Posted on January 11, 2013 by The Director of Digital Media
Alum Daniel Shibley (Fellows '12) is on a roll! Check out this dvar Torah for Parshat Va'era:
Well documented in Facebook photos and through the news outlets are the rain and snow that have fallen throughout the State of Israel over the last several days. While Jerusalem has not seen snow like this in nearly 20 years, areas of the North received well over a meter. Although the snow and rain have caused some disruptions in travel, as well as property damage and flash flooding. Despite any negative effects, Israelis have generally welcomed these gifts falling from the sky. The precipitation is welcome news for the Kinneret whose water level has increased by at least 35cm this week. In Parashat Va’eira however, what fell from the sky was entirely destructive for the Egyptians as God’s might was on full display.
God sends hail to plague the Egyptians in an effort to show the power of God to the Egyptians and Israelites. We could also interpret the hail as a punishment of Pharoah on account of his preventing the exit of the Israelites from Egypt. Either way, chapter nine verses 22-24, describe the destruction wrought by the hail:
22 And the LORD said unto Moses: ‘Stretch forth thy hand toward heaven, that there may be hail in all the land of Egypt, upon man, and upon beast, and upon every herb of the field, throughout the land of Egypt. 23 And Moses stretched forth his rod toward heaven; and the LORD sent thunder and hail, and fire ran down unto the earth; and the LORD caused to hail upon the land of Egypt. 24 So there was hail, and fire flashing up amidst the hail, very grievous, such as had not been in all the land of Egypt since it became a nation. (JPS 1917)
Most significantly is the use of the root מטר in verse 23. Throughout the Tanakh, specifically in the prophetic books, this root is used to denote that God is sending rain, as opposed to just ordinary rain that falls upon the land. In other words, perhaps there are ‘natural’ rains that fall in the rainy season, and then there are climatic events that can be attributed to the breaking of ‘natural’ order, which are at the hands of God, such as the fiery hail of the parasha. Whether or not we conceive of those instances of extraordinary weather as proof of the effectiveness of prayer to God should remain part of personal theological discussions.
Based on the usage here it might be easy to assume that every time something is מטר (sent forth) from the sky drastic results occur. I would like to supply two examples that instead of proving the damaging effects, the word מטר instead indicates the involvement of God in the lives of God’s people. In the petitionary section of the amidah we make a request, “תן טל ומתר לברכה” (Give dew and send rain for a blessing), which acknowledges the lethal potential of rain, while still conveying the understanding that it is God who ultimately sends the rain. Thus we are beseeching God’s rain bringing power to overcome any shortcomings or dangerous surpluses in the rain (or snow), that would have fallen without Divine intervention.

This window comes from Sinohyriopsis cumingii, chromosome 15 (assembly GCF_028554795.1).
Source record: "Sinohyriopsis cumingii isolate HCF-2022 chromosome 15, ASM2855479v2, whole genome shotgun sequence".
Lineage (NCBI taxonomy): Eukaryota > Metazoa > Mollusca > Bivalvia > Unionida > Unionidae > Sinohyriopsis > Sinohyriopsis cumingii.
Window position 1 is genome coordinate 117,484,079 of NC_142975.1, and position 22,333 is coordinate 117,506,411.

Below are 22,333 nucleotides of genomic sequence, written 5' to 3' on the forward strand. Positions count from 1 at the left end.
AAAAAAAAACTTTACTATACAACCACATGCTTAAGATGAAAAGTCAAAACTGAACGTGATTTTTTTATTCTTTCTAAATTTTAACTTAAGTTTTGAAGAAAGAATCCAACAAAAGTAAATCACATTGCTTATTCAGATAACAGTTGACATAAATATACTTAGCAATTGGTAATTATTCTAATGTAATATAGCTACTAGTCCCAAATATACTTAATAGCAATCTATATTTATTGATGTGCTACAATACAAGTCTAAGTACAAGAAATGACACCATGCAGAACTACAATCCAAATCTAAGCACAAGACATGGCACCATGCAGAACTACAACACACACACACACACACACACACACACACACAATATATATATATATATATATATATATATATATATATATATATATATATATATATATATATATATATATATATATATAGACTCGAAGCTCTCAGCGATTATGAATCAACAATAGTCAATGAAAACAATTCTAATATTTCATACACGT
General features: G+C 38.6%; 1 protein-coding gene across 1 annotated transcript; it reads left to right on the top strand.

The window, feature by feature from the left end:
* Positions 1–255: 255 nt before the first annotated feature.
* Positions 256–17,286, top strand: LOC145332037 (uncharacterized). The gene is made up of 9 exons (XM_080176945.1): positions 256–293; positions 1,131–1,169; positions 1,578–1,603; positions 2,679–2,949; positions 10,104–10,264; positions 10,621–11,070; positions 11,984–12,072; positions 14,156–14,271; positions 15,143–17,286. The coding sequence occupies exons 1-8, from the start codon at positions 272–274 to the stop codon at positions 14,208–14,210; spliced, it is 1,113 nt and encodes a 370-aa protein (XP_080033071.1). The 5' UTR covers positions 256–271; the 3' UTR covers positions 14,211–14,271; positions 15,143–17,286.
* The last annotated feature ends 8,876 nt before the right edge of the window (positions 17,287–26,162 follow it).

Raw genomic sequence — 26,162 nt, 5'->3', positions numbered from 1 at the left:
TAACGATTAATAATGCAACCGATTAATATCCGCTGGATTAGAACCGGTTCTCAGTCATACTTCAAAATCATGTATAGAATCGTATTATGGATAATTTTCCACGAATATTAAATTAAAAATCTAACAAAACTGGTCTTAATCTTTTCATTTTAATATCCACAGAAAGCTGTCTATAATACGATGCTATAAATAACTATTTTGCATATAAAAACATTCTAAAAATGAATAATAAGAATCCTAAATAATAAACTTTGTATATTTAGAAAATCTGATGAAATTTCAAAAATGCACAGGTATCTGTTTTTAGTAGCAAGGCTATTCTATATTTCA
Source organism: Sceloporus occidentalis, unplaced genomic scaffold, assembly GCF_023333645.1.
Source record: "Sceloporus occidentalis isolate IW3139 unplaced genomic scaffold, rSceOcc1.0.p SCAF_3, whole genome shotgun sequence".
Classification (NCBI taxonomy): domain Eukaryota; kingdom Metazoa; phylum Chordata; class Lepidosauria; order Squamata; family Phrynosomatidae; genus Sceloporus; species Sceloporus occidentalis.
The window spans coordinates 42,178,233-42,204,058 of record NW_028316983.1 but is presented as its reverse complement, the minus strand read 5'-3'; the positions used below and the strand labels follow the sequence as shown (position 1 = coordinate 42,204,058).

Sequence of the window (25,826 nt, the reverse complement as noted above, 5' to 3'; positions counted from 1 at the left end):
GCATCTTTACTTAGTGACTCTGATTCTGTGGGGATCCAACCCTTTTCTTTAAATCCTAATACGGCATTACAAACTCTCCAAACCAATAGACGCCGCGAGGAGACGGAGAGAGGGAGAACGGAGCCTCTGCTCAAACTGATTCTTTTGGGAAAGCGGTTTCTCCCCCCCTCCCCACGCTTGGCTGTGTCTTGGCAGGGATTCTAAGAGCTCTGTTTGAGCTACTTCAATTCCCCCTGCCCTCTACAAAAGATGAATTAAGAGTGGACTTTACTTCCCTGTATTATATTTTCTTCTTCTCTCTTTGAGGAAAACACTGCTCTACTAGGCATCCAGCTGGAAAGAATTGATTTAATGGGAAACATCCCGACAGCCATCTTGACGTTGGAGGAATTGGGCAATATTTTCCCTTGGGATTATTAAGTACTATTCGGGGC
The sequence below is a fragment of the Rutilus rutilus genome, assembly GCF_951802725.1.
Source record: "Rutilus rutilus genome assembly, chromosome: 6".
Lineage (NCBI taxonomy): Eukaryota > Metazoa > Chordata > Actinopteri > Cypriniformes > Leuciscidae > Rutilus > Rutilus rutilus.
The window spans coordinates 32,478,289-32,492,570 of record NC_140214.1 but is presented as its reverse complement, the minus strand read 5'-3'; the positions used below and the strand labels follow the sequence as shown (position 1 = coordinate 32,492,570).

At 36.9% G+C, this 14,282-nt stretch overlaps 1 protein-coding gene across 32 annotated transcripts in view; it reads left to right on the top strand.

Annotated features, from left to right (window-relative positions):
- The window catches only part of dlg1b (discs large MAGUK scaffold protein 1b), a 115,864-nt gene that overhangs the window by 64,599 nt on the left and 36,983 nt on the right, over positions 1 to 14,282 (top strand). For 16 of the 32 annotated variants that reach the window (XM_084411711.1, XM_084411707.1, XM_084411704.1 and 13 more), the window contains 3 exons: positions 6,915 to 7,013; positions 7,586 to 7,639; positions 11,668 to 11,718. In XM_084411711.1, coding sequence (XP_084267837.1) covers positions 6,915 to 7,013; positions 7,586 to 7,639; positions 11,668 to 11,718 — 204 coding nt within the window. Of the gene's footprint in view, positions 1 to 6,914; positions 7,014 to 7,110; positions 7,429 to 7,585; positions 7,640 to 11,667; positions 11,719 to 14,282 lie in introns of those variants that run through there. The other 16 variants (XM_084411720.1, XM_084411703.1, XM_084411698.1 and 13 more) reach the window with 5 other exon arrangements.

Secondly, as we will read in a couple of weeks, the Israelites are sustained in the desert for forty years by the grace of God. God provides food for the entire nation on their arduous journey from Egypt to the Promised Land. What does God provide? Mana. The story in chapter 16, as well as Rabbinic Literature, goes to great lengths to understand exactly the nature of mana. Psalms 78:24 however, provides the best indication of Gods intervention, “And He caused manna to rain (וימטר) upon them for food, and gave them of the corn of heaven,” a perfect example of God taking note of the Israelites and intervening on their behalf (again) again facilitating their survival. While the snow, to which mana is also compared, was falling I attempted to catch the flakes. Regrettably the flakes did not have the qualities ascribed to the mana, fortunately they also did not have the qualities ascribed to the hail of our parasha.
We hope that with every mention of מטר in our prayers that we can kindle the intimate relationship between Man and God seen in these chapters of Sefer Shmot. As winter in Israel progresses, we hope to be the recipients of rains which are sent forth by God onto the land and onto God’s people. May the rain drops not be destructive like the hail of Parashat Va’eira, rather may they land softly like the snowflakes to which we awoke this morning.